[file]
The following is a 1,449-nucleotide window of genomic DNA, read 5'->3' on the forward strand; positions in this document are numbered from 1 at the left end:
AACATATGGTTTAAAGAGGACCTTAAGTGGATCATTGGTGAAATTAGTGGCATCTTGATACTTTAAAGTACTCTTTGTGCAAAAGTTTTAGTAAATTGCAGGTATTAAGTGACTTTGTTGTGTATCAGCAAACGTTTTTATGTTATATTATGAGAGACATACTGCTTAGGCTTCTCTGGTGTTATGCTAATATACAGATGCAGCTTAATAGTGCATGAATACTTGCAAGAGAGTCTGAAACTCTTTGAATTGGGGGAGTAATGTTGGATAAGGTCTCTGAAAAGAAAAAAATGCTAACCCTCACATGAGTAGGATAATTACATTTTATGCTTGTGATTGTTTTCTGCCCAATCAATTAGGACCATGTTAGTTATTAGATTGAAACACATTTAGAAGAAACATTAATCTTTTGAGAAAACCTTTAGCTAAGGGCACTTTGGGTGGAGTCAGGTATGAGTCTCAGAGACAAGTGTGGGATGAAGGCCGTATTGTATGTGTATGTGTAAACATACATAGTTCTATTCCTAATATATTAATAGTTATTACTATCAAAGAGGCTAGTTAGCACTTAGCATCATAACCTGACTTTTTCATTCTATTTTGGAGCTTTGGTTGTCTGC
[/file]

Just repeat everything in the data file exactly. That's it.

The following is a 1,449-nucleotide window of genomic DNA, read 5'->3' on the forward strand; positions in this document are numbered from 1 at the left end:
AACATATGGTTTAAAGAGGACCTTAAGTGGATCATTGGTGAAATTAGTGGCATCTTGATACTTTAAAGTACTCTTTGTGCAAAAGTTTTAGTAAATTGCAGGTATTAAGTGACTTTGTTGTGTATCAGCAAACGTTTTTATGTTATATTATGAGAGACATACTGCTTAGGCTTCTCTGGTGTTATGCTAATATACAGATGCAGCTTAATAGTGCATGAATACTTGCAAGAGAGTCTGAAACTCTTTGAATTGGGGGAGTAATGTTGGATAAGGTCTCTGAAAAGAAAAAAATGCTAACCCTCACATGAGTAGGATAATTACATTTTATGCTTGTGATTGTTTTCTGCCCAATCAATTAGGACCATGTTAGTTATTAGATTGAAACACATTTAGAAGAAACATTAATCTTTTGAGAAAACCTTTAGCTAAGGGCACTTTGGGTGGAGTCAGGTATGAGTCTCAGAGACAAGTGTGGGATGAAGGCCGTATTGTATGTGTATGTGTAAACATACATAGTTCTATTCCTAATATATTAATAGTTATTACTATCAAAGAGGCTAGTTAGCACTTAGCATCATAACCTGACTTTTTCATTCTATTTTGGAGCTTTGGTTGTCTGC